These are four easy areas to use as a way to illustrate the need for constant work, growth and improvement.  To jump back into the sports analogy, if you are pitcher that only has a fastball pitch to strike people out with, at some point everyone will catch onto the fact that you throw a fastball when there are two strikes.  That makes you vulnerable.  How do you avoid being vulnerable?  You work hard to add other pitches into your repertoire so you keep people guessing.   You have to always be adding to your skillset and what you can “throw” at your competition.  If you stagnate, you will get passed by or become a also-ran.  You were good, had your moment, but then it went away.  You might be a flash in the pan, exceled in one shining moment, but never reached that level of performance again.  If you had the talent to do it once, then why not again?  Maybe it was your work ethic that was the problem…

I would say in today’s world, it is easier than ever to stand out.  So many people are trying to get by while doing the absolute bare minimum.  Quiet Quitting has become the new cool thing to do, but how many of those people are cut from their job when the recession hits and the company has to trim the payroll?  It doesn’t take much to stand out when surrounded by people who just aren’t trying.  And a little effort goes a long way; you probably don’t need to raise your hand too often to help out, give a little extra, to find yourself being the one promoted up the food chain.  The other struggle people have is they are so distracted.  Working with your phone right next to your keyboard, checking every notification that comes through right away, fractures your attention and makes you less productive.  If you could reduce this by half compared to those around you, think how much more you could get done in a day’s time.  That alone is probably enough to stand out.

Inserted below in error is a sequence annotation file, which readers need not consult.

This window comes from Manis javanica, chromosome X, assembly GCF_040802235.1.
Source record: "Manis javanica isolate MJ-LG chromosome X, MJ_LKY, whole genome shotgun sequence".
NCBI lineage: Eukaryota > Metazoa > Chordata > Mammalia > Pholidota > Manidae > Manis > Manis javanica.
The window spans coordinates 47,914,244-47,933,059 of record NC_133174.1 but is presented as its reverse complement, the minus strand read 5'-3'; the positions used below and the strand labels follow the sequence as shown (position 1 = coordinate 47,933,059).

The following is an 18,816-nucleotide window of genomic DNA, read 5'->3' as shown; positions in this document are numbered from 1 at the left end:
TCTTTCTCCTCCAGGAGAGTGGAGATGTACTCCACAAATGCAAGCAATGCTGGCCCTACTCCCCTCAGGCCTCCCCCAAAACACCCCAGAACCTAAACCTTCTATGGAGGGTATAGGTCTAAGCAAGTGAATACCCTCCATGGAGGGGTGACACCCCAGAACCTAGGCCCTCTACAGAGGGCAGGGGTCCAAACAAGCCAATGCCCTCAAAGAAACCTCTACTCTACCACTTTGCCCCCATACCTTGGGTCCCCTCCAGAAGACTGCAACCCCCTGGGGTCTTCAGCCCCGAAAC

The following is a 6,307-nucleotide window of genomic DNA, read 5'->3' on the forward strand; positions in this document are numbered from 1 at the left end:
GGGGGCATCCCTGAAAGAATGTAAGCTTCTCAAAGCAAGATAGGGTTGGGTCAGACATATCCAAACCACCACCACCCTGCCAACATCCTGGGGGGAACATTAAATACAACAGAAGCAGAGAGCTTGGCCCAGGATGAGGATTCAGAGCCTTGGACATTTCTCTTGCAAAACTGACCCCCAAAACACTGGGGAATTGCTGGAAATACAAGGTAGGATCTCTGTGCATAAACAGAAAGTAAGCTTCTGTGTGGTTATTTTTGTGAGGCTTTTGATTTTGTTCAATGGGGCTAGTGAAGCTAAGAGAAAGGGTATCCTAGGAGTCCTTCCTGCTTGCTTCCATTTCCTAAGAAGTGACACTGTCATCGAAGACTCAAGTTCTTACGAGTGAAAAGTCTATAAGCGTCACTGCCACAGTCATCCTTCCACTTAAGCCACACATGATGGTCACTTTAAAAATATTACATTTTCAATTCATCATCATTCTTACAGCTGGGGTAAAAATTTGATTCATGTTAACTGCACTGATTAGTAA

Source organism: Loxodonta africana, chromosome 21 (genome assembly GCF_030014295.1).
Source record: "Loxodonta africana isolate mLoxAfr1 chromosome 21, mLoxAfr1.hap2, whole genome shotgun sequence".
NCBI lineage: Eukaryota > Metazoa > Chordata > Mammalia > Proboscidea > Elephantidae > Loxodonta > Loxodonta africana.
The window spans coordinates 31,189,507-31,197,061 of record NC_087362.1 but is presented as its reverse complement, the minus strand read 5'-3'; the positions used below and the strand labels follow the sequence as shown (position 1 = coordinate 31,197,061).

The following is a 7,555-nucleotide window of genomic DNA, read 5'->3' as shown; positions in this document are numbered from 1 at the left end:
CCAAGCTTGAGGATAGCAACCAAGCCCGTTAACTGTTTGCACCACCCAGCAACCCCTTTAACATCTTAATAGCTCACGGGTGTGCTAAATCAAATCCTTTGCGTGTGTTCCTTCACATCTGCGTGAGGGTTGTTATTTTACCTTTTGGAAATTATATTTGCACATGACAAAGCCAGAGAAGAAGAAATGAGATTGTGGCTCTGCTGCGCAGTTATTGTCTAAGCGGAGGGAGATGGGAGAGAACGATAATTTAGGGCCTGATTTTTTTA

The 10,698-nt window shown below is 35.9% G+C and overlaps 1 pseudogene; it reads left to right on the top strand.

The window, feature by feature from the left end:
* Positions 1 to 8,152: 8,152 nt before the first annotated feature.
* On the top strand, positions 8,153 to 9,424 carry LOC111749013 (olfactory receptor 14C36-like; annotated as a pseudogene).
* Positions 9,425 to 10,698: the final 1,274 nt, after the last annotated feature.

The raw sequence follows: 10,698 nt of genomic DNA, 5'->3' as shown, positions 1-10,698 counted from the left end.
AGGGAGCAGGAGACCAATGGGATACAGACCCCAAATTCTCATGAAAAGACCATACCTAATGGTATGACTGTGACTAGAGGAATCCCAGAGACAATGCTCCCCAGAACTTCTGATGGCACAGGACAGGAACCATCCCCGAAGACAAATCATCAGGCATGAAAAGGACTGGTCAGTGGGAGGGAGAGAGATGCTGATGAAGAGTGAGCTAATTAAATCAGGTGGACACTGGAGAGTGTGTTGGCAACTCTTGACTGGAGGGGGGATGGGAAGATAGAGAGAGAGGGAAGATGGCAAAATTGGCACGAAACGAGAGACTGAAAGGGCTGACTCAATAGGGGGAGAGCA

So to summarize, there is no finish line.  The idea that there is a point in life where you can stop giving effort to any endeavor and just coast along is false.  This will bite you at some point; it may cost you a relationship, a divorce, or you may lose a job because of it.  If you are an athlete, you are never going to be so far ahead of your competition that you can get away with putting in minimal effort and stay on top.  Too many people want that spot, and they are willing to work.  HARD.  Hard like fighting as if they were the third monkey trying to get on Noah’s Ark, and its starting to rain kind hard.  Don’t forget, you were once willing to fight that hard too.

Stay hungry.  Find ways to motivate yourself.  Use the fear of falling off your pedestal at the top to be sure you work hard.  Don’t think that you have arrived and that you can stay there without at least the same amount of effort that it took to get you there in the first place.  If you don’t work, you will be replaced.  This goes for your job, your marriage and your other endeavors as well.

Get (back) to Work!

 

I wish you luck in your endeavors.